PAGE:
19 Registration Data Set UTRN WHO * CTRI No WHO * Trial Registration Date WHO * Title of study WHO * Scientific Title of Study WHO * Secondary IDs, if any WHO Principal Investigators Name and Address Contact Person (Scientific Query) WHO Contact Person (Public Query) WHO Source/s of Monetary or Material Support WHO Primary Sponsor WHO Secondary Sponsor WHO Countries of Recruitment WHO Site/s of study Name of Ethics Committee and approval status* Regulatory Clearance obtained from DCGI* Health Condition/Problem studied WHO Study Type WHO Intervention & Comparator agent WHO Key inclusion /Exclusion Criteria WHO Method of generating randomization sequence Method of allocation concealment Blinding and masking Primary Outcome/s WHO Secondary Outcome/s WHO Target sample size WHO Phase of Trial * Date of first enrollment WHO Estimated duration of trial Status of Trial WHO * Brief Summary
20 Some fields are mandatory for registration to proceed. All WHO fields [marked] need to be completed if the trial is to receive a registration number and fulfill WHO/ICMJE requirements. Both date of submission and date of registration are recorded. Trialists are encouraged to include subsequent protocol amendments and give regular updates on the status of trial. All amendments and original entries will be recorded (audit trail) Trial Registration Requirements
21 Voluntary – ensuring compliance Improving quality of clinical trials Scaling up Sustainability Challenges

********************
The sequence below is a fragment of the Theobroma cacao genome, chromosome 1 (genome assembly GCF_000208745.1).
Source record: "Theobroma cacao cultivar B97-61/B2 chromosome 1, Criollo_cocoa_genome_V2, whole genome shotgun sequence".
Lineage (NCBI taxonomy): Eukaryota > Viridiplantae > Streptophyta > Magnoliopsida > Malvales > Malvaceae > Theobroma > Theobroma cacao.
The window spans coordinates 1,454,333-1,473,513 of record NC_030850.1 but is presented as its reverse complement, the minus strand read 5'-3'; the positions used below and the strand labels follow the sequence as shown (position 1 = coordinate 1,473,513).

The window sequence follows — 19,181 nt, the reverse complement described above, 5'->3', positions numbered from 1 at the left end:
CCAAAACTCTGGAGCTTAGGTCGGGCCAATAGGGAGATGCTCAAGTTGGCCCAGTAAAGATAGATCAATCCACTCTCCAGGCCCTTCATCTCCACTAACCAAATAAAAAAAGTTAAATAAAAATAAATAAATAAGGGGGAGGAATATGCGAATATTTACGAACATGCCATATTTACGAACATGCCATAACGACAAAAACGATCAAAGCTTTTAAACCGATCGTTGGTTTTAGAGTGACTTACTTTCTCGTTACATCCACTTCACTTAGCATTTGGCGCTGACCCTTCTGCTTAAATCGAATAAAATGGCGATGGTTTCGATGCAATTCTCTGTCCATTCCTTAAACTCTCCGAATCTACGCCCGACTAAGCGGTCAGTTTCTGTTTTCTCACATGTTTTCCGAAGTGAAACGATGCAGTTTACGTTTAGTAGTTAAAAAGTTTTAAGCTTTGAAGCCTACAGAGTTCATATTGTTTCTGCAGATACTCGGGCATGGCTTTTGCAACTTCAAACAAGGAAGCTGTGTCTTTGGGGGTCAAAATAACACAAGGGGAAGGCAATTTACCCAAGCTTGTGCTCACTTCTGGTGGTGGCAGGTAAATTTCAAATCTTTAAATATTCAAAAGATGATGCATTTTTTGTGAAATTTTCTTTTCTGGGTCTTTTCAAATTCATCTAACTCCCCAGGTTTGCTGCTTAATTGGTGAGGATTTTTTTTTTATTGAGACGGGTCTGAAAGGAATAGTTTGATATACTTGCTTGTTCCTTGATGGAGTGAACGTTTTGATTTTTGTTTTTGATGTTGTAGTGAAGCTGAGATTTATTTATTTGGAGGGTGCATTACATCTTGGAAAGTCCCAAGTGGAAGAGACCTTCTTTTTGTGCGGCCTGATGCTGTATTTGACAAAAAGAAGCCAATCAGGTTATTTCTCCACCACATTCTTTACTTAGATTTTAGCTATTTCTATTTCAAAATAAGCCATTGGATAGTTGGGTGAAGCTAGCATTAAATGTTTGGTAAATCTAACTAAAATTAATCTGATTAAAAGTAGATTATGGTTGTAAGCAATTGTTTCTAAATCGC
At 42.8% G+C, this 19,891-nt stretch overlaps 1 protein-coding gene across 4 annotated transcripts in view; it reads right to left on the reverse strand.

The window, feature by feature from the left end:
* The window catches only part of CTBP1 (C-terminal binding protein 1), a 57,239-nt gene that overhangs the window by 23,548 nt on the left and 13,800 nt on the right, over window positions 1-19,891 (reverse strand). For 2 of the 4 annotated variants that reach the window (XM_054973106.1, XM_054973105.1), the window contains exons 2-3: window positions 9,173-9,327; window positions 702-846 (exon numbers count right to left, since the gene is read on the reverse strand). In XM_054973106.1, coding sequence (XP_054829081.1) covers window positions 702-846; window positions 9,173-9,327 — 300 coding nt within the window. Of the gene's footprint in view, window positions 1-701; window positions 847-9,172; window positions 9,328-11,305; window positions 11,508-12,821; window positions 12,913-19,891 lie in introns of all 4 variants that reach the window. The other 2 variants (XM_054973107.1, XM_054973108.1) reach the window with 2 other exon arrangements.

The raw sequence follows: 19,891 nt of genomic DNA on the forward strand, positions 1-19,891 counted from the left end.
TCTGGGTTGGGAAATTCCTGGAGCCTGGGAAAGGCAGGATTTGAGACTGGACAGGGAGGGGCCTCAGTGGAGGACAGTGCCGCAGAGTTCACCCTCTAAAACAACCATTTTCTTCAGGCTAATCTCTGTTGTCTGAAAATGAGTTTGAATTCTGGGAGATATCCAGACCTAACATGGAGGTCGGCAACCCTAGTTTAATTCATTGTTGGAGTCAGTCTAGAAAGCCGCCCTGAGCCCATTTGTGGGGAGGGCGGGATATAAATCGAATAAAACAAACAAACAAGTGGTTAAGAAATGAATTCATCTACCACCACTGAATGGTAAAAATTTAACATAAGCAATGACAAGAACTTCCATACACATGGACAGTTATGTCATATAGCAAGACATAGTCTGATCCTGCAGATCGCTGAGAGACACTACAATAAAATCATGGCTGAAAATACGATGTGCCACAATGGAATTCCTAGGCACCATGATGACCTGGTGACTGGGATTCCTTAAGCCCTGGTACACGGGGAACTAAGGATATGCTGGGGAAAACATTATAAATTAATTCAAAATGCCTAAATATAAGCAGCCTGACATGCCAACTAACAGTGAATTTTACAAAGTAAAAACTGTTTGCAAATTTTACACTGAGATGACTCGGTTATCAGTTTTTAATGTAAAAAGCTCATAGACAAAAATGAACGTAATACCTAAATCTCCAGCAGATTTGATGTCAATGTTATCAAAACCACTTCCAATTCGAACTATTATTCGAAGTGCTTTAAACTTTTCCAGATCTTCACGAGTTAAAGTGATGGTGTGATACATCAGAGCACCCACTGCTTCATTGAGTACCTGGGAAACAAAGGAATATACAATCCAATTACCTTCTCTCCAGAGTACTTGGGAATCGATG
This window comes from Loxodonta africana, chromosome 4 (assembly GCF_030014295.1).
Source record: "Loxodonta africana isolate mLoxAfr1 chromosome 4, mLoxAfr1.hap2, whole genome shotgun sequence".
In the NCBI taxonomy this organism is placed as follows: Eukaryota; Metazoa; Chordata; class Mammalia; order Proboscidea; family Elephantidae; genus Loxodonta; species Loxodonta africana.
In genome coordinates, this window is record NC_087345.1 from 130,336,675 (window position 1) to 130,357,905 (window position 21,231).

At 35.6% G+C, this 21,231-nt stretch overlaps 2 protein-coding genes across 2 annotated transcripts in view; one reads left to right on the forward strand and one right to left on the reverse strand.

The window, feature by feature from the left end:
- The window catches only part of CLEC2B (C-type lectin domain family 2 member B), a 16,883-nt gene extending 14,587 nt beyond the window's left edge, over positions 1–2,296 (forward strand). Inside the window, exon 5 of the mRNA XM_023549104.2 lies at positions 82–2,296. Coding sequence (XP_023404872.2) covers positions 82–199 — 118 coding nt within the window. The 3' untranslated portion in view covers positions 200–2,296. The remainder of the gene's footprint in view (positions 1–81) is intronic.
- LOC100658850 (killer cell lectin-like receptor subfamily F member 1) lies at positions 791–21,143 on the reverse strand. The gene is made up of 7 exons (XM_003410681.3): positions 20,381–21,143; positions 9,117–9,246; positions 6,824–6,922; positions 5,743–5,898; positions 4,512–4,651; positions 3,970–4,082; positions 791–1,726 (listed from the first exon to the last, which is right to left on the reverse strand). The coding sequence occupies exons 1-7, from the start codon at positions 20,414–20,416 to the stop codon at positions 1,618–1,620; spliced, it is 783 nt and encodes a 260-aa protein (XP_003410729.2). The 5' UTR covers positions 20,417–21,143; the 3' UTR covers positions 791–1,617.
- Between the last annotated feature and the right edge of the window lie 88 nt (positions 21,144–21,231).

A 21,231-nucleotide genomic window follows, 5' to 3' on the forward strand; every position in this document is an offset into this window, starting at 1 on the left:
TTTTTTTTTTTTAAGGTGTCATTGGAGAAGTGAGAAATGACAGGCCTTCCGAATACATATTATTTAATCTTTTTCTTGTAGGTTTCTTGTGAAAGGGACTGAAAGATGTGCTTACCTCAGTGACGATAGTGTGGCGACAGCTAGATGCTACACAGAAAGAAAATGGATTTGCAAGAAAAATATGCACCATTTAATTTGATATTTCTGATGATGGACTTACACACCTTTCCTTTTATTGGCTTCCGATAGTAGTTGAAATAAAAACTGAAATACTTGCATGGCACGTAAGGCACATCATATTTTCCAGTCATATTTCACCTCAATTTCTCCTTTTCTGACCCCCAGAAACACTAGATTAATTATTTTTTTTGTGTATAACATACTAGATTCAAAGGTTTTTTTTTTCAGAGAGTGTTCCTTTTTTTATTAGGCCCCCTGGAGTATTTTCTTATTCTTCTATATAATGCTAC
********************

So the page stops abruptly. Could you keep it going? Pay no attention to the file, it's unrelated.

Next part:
24 Clinical Research Database A Clinical Research Database is a tool used as part of the data collection process. A database allows you to store your research data collected in the field in an organized fashion so that it can be easily analyzed in statistical programs. The steps involve the initial process of collecting corresponding clinical information in a database
25 National Medical Research Database ICMR initiative : Commissioning National Centre for Disease Informatics (NCDIR), Bangalore in March 2011 The new centre was the outcome of the sustained and successful run of the National Cancer Registry Programme since December 1981. The main objective of the NCDIR is To sustain and develop a national research data-base on cancer, diabetes, CVD and stroke through recent advances in electronic information technology with a national collaborative network, so as to undertake aetiological, epidemiological, clinical and control research in these areas.
26 National Centre for Disease Informatics (NCDIR) Current thrust areas of NCDIR: Cancer Registries - National Cancer Registry Programme (NCRP) Patterns of Cancer Patient Care and Survival Development of Software Applications Programmes The NCRP, as of now, has a network of - 27 population based, - 9 hospital based cancer registries and - 17 centres collaborating in the study on Patterns of Care and Survival Studies